Bamako Synopsis
Melé and her husband, Chaka, watch a trial in their shared courtyard.
Read Full Synopsis

Movie Reviews

Critic Ratings


Chicago Reader

By Jonathan Rosenbaum
One reason Bamako feels like a blast of sanity is that the theoretical debates about the state of the world, particularly Africa and more...
Full Review

Boston Globe

By Wesley Morris
As demonstrated in his previous film, a plangent snapshot of subsistence called "Waiting for Happiness," Sissako is a poet, and the...
Full Review

Entertainment Weekly

By Lisa Schwarzbaum
The serious accusations are leavened by the moments of brimming, illogical, intimate neighborly dailiness the filmmaker also captures with...
Full Review

Philadelphia Inquirer

By Steven Rea
Never mind Hollywood's big-star, big-budget hand-wringing about Africa - Bamako is the real thing.
Full Review

Chicago Tribune

By Michael Phillips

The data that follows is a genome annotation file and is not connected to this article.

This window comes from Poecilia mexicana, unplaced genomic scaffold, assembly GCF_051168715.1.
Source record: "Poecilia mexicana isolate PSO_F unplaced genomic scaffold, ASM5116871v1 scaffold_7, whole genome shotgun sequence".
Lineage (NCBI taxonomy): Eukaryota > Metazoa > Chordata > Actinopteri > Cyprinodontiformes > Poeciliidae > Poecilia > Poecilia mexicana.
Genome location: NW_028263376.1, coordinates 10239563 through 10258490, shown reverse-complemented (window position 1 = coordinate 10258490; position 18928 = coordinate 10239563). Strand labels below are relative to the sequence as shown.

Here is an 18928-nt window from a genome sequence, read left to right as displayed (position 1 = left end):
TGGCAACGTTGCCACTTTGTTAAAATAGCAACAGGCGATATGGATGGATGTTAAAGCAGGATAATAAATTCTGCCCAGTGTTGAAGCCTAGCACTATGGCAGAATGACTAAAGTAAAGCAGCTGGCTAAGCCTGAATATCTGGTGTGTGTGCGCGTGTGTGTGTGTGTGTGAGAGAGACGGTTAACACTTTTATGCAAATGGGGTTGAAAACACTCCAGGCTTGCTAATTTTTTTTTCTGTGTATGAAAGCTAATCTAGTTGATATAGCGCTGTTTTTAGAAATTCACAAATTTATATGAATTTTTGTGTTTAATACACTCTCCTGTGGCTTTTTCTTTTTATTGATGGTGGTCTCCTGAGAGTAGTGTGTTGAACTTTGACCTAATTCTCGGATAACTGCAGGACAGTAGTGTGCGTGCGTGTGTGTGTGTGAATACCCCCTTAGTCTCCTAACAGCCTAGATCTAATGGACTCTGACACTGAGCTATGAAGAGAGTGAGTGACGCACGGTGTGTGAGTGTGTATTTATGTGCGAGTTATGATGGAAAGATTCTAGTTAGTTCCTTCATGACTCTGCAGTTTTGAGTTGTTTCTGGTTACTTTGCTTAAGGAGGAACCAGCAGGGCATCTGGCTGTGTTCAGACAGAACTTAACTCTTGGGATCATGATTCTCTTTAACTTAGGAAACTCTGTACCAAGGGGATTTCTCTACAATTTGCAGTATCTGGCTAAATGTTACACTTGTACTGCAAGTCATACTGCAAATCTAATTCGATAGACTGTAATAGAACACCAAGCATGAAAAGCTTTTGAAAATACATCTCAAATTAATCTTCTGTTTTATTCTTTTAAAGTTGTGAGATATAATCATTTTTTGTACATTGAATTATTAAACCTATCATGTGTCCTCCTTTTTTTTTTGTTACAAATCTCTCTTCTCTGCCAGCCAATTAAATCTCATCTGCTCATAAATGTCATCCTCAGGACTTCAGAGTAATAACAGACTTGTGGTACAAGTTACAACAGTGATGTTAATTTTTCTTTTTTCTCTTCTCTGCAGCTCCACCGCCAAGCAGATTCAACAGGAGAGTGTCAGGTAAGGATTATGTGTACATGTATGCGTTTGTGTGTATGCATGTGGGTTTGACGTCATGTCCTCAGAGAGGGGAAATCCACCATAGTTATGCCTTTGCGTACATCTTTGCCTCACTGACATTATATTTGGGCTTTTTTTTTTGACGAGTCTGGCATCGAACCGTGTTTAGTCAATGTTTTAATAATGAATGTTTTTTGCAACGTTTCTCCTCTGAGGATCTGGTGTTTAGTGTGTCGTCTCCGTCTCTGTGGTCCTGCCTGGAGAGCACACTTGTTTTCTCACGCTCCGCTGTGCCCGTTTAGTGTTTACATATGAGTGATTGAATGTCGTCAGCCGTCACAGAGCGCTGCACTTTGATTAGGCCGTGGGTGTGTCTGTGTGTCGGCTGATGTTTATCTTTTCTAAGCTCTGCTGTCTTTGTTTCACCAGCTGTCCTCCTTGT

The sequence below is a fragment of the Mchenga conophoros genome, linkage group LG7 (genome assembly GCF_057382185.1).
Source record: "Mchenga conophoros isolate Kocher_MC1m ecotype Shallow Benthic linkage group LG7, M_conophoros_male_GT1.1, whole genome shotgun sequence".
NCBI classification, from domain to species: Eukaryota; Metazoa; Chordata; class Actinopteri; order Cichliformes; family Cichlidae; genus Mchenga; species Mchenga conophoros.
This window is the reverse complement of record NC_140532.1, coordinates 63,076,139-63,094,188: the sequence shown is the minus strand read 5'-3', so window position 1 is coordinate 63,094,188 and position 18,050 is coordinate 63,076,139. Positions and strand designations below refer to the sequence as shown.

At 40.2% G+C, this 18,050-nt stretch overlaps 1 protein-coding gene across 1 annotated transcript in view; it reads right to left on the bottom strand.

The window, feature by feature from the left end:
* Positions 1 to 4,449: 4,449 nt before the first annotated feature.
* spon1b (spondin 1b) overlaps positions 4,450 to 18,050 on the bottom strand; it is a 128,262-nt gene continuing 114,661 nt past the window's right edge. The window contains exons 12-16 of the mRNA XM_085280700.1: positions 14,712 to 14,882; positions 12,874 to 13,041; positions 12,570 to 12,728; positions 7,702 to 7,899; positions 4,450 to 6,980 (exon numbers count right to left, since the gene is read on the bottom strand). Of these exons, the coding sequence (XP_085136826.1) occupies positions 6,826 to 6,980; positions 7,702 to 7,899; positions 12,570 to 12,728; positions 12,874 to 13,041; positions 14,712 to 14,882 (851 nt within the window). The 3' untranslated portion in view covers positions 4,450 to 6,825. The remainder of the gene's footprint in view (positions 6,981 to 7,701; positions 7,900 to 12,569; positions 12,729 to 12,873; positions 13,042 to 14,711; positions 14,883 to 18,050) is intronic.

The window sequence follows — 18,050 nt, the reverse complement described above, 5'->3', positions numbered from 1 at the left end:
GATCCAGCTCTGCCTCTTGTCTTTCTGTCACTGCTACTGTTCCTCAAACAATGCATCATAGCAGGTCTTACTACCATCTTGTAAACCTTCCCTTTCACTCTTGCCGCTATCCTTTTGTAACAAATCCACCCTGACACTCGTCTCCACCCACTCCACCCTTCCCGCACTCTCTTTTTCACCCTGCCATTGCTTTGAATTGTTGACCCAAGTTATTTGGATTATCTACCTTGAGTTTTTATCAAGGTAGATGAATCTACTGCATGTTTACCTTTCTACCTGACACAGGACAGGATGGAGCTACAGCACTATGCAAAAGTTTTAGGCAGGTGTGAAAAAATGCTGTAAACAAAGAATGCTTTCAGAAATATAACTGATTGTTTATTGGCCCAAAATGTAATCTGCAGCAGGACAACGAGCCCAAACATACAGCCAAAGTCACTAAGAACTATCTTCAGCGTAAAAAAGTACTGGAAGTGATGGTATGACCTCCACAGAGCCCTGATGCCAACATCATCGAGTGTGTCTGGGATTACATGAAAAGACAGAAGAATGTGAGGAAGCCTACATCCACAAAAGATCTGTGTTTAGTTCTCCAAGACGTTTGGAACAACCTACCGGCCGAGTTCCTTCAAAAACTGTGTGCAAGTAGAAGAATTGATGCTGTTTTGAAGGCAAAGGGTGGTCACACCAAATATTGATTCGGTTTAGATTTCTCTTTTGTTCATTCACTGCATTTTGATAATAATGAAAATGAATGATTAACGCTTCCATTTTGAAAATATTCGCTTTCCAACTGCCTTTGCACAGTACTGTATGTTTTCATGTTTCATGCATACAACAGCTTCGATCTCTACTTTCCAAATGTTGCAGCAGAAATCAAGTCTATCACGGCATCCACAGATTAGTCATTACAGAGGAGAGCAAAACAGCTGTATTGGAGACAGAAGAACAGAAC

Sissako has an unusual camera eye, patient and alert to the ebb and flow of both the courtroom sequences and the outside scenes. The music...
Full Review


By David Parkinson
Far from an easy watch, either in terms of its hard-hitting content, seemingly haphazard structuring or its dense symbolism. But this makes...
Full Review

Austin Chronicle

By Marjorie Baumgarten
Bamako, with Sissako's poetic blend of the humdrum and the theoretical, is altogether fascinating. Dramatic features born and bred on the...
Full Review

San Francisco Chronicle

By Walter Addiego
A powerful polemic leavened with moments of beauty and humor.
Full Review

New York Daily News

By Elizabeth Weitzman
Heated speeches about the International Monetary Fund, debt relief and global responsibility may not sound like your idea of Friday-night...
Full Review

New York Post

By V.A. Musetto
Credit Sissako for entertainingly blending serious international issues with the daily comings and goings of village life. A bit more...
Full Review

Beautiful & Important Film

By Abena
For those unfamiliar with Sissako's films, be prepared for a visual, intellectual and musical feast. What could be more timely than putting the World Bank and IMF on trial in the courtyard of an...